New Economics Papers
on Economics of Happiness
Issue of 2011‒03‒19
two papers chosen by

  1. Keeping up with the Joneses by finding a better-paid job - The effect of relative income on job mobility By Kronenberg, Kristin; Kronenberg, Tobias
  2. The role of socio-demographic factors on self-rated happiness: The case of Malaysia By Cheah, Yong Kang; Tang, Chor Foon

  1. By: Kronenberg, Kristin; Kronenberg, Tobias
    Abstract: It has been shown that a person’s relative income – compared to a reference group – has a negative impact on self-reported happiness. This suggests that people who aim at increasing their happiness should try to find a better-paid job if their relative income is low. In this paper we study this hypothesis by estimating the effect of relative income on job mobility, using a dataset containing information on roughly four million Dutch employees. We consider three different reference groups: people who live in the same neighborhood, people who work for the same employer, and people who share certain demographic characteristics. Our findings suggest that workers compare their own income to that of their neighbors, and low relative income is associated with higher job mobility. We conclude that low relative income (compared to the neighbors) reduces workers’ happiness, and workers react to this by finding a new job which may offer the prospect of higher pay.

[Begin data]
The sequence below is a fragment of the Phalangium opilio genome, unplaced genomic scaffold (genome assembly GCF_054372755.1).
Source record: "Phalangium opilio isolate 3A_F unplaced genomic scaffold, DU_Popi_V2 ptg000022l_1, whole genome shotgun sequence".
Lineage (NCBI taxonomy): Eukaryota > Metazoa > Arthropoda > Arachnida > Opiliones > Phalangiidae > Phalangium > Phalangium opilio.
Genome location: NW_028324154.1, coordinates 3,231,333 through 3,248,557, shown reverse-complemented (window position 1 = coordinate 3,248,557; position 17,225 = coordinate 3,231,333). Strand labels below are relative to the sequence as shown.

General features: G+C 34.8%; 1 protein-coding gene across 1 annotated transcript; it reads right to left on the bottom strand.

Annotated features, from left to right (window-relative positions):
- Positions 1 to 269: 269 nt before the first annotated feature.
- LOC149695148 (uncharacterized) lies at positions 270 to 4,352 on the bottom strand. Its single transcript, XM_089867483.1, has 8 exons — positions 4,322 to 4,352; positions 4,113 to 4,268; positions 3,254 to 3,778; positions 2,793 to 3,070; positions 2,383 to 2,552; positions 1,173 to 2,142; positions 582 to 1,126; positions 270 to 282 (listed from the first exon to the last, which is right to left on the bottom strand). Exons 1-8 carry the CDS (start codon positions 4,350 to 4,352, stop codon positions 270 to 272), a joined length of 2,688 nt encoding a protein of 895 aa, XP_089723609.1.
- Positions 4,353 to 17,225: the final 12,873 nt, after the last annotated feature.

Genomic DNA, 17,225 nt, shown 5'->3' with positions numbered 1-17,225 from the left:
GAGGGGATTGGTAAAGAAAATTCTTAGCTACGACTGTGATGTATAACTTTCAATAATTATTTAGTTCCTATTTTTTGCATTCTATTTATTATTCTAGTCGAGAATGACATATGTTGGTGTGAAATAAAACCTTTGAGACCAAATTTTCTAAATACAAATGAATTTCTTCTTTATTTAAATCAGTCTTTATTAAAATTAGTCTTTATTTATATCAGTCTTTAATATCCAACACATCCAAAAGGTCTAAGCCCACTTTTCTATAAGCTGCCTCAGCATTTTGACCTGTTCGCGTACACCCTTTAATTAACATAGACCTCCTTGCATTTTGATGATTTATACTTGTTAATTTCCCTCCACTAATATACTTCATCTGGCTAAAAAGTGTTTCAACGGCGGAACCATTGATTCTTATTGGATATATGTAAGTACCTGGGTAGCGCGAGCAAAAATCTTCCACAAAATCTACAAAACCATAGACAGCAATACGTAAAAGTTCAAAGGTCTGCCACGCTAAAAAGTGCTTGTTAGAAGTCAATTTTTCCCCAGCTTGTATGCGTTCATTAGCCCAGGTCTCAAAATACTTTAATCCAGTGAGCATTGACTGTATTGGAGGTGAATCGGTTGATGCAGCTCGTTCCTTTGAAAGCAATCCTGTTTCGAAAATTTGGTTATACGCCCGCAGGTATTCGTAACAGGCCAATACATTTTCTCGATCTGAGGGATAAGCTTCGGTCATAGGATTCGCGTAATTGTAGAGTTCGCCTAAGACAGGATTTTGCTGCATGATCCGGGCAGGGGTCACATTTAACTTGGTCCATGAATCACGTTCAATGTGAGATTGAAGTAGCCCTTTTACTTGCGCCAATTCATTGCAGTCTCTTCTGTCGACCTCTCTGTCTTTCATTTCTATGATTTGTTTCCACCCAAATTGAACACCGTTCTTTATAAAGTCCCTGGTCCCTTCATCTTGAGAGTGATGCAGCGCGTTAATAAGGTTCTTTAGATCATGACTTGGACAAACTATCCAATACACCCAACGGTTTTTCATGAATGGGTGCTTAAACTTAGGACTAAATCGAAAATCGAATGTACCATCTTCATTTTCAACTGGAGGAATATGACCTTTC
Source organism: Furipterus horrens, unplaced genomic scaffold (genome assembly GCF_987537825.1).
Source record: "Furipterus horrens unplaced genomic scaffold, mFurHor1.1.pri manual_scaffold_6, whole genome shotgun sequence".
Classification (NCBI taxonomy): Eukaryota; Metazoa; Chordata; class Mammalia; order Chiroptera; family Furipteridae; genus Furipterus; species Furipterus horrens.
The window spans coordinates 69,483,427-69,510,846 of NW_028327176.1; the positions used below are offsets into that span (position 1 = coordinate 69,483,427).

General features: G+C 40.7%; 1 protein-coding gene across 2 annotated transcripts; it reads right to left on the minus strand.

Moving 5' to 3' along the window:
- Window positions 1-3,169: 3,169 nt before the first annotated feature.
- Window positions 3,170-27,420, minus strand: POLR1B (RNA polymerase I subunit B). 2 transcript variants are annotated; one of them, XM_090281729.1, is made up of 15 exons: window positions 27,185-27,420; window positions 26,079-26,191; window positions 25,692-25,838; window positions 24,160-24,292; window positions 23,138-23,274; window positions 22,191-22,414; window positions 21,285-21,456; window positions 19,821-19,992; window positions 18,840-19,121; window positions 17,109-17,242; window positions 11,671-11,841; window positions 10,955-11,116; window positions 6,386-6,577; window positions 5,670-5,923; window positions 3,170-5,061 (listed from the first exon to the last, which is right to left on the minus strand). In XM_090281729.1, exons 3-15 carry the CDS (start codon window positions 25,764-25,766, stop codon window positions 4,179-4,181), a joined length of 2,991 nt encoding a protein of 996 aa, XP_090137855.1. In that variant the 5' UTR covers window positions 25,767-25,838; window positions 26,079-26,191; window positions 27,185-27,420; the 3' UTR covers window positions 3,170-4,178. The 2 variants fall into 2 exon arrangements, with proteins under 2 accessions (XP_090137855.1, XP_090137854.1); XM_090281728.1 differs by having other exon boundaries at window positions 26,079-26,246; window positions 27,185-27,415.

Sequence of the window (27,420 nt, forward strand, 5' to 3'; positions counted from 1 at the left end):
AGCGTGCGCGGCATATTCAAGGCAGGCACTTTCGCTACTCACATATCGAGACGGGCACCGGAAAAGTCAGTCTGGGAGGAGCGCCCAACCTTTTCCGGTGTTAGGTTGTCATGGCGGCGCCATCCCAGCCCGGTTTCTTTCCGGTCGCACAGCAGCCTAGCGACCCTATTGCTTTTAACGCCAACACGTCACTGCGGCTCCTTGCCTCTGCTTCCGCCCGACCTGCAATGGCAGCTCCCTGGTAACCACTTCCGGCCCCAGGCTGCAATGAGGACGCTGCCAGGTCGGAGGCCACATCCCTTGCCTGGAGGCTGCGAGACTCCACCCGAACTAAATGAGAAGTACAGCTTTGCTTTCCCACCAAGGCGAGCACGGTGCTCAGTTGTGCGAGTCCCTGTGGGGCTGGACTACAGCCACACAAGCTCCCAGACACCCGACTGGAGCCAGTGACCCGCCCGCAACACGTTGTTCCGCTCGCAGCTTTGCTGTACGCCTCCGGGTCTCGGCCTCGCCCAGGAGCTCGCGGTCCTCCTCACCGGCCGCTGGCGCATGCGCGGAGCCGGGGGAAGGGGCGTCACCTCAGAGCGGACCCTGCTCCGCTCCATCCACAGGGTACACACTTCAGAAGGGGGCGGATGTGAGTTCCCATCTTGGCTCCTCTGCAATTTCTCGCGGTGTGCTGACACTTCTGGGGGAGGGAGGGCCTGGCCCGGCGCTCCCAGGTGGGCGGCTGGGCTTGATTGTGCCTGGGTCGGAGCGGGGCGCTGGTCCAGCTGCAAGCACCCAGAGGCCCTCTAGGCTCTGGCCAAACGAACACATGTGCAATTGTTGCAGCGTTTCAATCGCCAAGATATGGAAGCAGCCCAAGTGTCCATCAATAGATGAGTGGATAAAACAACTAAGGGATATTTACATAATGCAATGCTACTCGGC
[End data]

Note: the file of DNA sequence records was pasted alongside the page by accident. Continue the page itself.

Keywords: Relative income; job mobility; happiness; social status
    JEL: J62 D10 R23
    Date: 2011–03–08
  2. By: Cheah, Yong Kang; Tang, Chor Foon
    Abstract: This study examines the role of socio-demographic determinants on individual’s level of happiness. Primary survey data on Penang, Malaysia is used for analysis. Based on the findings, being married and Malay are associated with higher probability of feeling very happy or happy. Nevertheless, individuals who suffer from chronic diseases are more likely to have unhappy or very unhappy feelings. The rest of the factors such as income, education, age, gender, and employment status are found to have insignificant effects on happiness. Several policy implications can be recommended based on the outcomes.
    Keywords: Education; Health; Happiness; Income; Malaysia; Well-being
    JEL: I31 D60
    Date: 2011–03–08

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